# What could micro-propulsion do?

I have been following the NASA developments on the EM Drive with great interest, and so I was very interested to see that Paul March (a NASA Eagleworks engineer) today stated that he is measuring a force of over 100µN for 80W of electrical power.

I was curious to put this into context. A quick google reveals that you can purchase solar panels for spacecraft that produce 300W/kg.

Let’s say that you can scale up the solar panels such that the mass of the engine is negligible compared to the solar panel mass. (A big assumption)

Taking his Paul March’s figure of 100µN/80W at face value, 300W per kg solar panels would produce a force per kg of = 0.0004 Newtons/kg, so an acceleration of:

$a = F/m = 0.0004 m / s^2$

This sounds extremely small, but we can accelerate constantly over long periods of time.

After 1 year of this acceleration, we would have a delta-velocity, dV, of:

$dV = at = 12 km/s$  (43,000 km/hour)

A delta-V of 12km/s isn’t shabby at all. Here’s a delta-V map of our solar system:

DeltaV map of our solar system

So from Low Earth orbit, a dV of 12km/s gets us to the moon in very low orbit, and coming back again! $(2.44+0.68+0.14+0.68+1.73 = 5.67)$

(of course you can’t actually land and take off since the force is less than that of gravity at the surface, but you could do a very low fly-by).

So we could have a shuttle going to the moon and back every year. Not sure if that’s useful, but I’m sure someone could think of a use!

What else could we do with it?

From that delta-V map, we could get to a low orbit around Venus in about 6 months $(2.44+0.68+0.09 + 0.28+0.36+2.94 = 6.79 km/s)$.

We could get to pretty much any planet in up to a year. (e.g. low orbit Neptune is $2.44+0.68+0.09+0.39+2.7+0.99+0.69+0.27+0.35+6.75 = 15.35 km/s$)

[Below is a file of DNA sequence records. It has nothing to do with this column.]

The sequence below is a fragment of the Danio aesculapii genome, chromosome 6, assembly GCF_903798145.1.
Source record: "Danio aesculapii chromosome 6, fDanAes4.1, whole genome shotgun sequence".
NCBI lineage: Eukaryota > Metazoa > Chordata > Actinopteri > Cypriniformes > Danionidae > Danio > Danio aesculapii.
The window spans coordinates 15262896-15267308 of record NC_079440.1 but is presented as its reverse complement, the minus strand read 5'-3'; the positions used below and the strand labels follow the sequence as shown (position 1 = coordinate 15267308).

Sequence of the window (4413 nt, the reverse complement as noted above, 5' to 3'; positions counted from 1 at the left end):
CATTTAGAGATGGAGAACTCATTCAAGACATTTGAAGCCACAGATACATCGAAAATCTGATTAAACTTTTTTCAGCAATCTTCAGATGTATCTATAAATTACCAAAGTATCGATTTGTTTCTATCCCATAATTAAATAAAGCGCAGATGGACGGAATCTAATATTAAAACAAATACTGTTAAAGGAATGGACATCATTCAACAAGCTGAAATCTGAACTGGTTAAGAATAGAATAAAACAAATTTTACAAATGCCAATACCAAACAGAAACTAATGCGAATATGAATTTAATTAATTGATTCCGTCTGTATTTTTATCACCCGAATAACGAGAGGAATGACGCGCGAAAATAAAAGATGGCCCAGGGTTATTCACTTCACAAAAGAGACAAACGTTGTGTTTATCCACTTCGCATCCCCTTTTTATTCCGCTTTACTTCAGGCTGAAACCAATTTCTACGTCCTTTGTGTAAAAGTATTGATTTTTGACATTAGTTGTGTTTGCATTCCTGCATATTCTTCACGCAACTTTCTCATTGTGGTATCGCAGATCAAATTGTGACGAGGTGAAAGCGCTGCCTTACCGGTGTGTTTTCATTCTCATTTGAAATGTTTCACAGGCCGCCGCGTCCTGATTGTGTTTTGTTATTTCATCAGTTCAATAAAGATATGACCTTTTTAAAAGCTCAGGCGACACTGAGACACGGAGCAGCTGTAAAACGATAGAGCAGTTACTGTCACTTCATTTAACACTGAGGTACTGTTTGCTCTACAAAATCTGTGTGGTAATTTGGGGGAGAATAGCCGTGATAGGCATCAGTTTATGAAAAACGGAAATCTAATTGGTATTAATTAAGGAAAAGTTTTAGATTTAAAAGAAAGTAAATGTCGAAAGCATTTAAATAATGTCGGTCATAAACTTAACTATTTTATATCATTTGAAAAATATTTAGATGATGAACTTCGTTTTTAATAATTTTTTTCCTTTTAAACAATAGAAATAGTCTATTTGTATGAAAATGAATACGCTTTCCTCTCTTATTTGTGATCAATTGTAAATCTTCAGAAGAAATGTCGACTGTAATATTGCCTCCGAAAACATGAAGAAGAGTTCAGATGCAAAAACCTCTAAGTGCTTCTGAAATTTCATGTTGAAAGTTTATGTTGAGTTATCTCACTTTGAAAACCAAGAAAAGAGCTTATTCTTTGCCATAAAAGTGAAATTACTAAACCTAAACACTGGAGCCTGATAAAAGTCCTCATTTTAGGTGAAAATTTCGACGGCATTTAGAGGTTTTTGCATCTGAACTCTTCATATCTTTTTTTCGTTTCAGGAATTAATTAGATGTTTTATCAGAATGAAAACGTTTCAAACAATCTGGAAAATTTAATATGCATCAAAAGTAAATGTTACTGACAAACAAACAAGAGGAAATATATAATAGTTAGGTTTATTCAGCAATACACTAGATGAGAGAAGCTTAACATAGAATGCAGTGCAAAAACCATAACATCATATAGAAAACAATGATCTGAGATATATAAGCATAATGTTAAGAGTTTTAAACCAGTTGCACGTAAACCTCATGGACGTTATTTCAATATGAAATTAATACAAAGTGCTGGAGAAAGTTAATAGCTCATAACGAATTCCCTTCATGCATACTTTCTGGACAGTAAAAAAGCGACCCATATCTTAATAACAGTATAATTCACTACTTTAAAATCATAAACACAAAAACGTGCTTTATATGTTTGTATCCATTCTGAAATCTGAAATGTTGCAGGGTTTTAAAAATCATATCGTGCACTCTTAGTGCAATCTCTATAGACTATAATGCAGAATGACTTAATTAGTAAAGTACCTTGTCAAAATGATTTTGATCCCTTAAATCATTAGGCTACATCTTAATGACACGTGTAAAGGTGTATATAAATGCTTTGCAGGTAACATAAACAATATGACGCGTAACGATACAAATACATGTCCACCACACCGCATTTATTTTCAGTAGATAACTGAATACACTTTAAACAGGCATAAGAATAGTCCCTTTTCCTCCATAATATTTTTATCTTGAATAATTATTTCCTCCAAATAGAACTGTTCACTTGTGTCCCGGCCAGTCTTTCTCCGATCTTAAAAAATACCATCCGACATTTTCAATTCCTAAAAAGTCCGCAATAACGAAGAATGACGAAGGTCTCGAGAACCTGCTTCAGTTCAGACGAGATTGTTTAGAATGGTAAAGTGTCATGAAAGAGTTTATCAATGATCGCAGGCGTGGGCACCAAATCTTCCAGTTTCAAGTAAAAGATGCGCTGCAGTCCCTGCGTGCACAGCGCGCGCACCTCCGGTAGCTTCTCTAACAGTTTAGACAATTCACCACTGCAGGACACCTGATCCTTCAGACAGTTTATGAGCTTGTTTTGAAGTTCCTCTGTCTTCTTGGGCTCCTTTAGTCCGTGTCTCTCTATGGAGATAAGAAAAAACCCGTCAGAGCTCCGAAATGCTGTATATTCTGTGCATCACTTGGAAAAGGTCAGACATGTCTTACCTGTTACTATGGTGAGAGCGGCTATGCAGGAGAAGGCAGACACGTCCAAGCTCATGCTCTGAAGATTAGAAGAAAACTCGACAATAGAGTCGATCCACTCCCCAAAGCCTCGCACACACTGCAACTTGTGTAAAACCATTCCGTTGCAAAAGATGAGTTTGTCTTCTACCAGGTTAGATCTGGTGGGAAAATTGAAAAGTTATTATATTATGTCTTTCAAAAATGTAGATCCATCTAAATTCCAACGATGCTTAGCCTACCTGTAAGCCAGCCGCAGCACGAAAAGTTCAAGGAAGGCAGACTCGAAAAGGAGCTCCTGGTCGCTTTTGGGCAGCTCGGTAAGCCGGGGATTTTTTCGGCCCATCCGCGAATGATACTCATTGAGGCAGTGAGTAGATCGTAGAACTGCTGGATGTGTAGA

Imagine what we could do with a spacecraft capable of visiting the furthest planets and returning in just over a couple years.

And that’s all without any sort of gravitational slingshots!

## Effect of moving away from the Sun

A reader pointed out that the solar energy collected would of course decrease as you moved away from the Sun.

We can do a quick calculation – consider a round trip to Mars and back.

Distance from Sun to Mars: 1.38 au

$(1/1.38)^2 = 52%$

So the power generated by the solar panels would be reduced by 50%. That means, roughly, on average you’d get 75% of the acceleration that I mentioned, and so would increase the round trip from lower earth orbit to lower Mars orbit from 0.95 years to 1.3 years.

(I’ve obviously linearised where I shouldn’t have, the effect being an underestimation of the time, but you can get a crude back-of-the-envelope feeling for this.)

## Solar Panels or Nuclear Power?

Nasa’s “Safe Affordable Fission Engine” can generate 100kW with 500Kg mass.  So 200W/kg.  Less than the 300W/kg that the solar panels can produce near earth, and on par with the average for a trip to Mars.  For a trip much further than the Mars then it starts to make sense.

## Batteries?

Batteries store around 250Wh/kg. So 1kg can generate 250 watts for one hour… which is what a solar panel can do continuously.

## Theoretical maximums

If it could be scaled to produce 1g acceleration, a human could explore this galaxy and even a neighbouring galaxy within their lifetime: http://math.ucr.edu/home/baez/physics/Relativity/SR/Rocket/rocket.html

The problem however is that at high velocities, space dust becomes more and more dangerous. At even high velocities, the very bumps in the spacetime from gravity waves becomes dangerous.

# Balancing on a stick